Since the upload of Part 1 succeeded, I'll now offer up Part 2, a look at two interesting taxa from the family Globigerinidae. This family contains most of the taxa that we associate with the idea of "planktonic forams", perhaps due to our familiarity with the "globigerina oozes" that form a significant part of the floor of the modern world oceans.
Globigerinoides ruber (d’Orbigny, 1839) is one of the two “red” species of globigerinids, as the specific epithet indicates. It is well
Planktonic Foraminifera are particularly important in biostratigraphic studies and correlation, as they are ubiquitous in marine deposits, and evolve rapidly. They first appeared in Middle Jurassic time, and thus have a long geological history. There are many phylogenetic and correlational studies available, and their rapid evolution makes them exceptionally useful as temporal markers, or guide fossils.
I am currently looking at planktonic Foraminifera from a deep-water sample that
The Lomita Marl Member of the San Pedro Formation is a well-known source for Middle Pleistocene marine fossils, and its beautifully preserved molluscan fauna has been treasured by fossil fanatics for decades. There are outcrops in the city of San Pedro, California, although many of the "classic" localities have been destroyed by urban development. It is well-exposed in the Lomita Quarry, located in the Palos Verdes Hills northwest of the city. It has been dated at 400,000 to 570,000 years ago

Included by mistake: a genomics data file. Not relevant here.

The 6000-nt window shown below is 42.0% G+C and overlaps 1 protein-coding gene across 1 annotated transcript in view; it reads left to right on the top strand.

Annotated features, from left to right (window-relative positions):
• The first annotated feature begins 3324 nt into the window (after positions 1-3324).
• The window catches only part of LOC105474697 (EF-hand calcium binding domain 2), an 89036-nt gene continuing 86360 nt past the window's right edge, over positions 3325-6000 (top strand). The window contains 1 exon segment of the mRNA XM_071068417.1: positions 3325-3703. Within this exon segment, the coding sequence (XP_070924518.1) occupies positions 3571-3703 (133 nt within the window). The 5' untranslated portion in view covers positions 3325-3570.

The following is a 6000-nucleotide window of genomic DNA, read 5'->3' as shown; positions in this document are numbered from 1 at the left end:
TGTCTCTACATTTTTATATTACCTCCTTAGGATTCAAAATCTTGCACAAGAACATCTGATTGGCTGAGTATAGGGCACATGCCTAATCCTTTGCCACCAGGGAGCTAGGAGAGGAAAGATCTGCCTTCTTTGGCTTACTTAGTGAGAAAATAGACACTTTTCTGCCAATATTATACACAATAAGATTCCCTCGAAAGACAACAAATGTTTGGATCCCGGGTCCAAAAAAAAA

One of the problems I experience in studying microfossils is that of orienting a specimen so that crucial characters are visible. An example: for identification it is often necessary to check the shape of the tooth in the aperture of taxa in the family Hauerinidae. The tooth can be long or short, plain or bifid, present or missing, etc. The aperture is on the end of the test, so it isn't possible to look into it when the test is lying flat -- which it always does when the test is lying in a t
While picking specimens of Foraminifera from the Taylor Marl, of the Texas Cretaceous Gulfian Series, I found several fragments of a taxon that I could not recognize. However, today I found a nearly complete specimen of what is obviously the same organism.
Frondicularia christneri Carsey, 1926 does not look much like a typical member of the genus. The overall shape of the test is fairly normal, but the sutures form a rather unusual pattern, and they are raised above th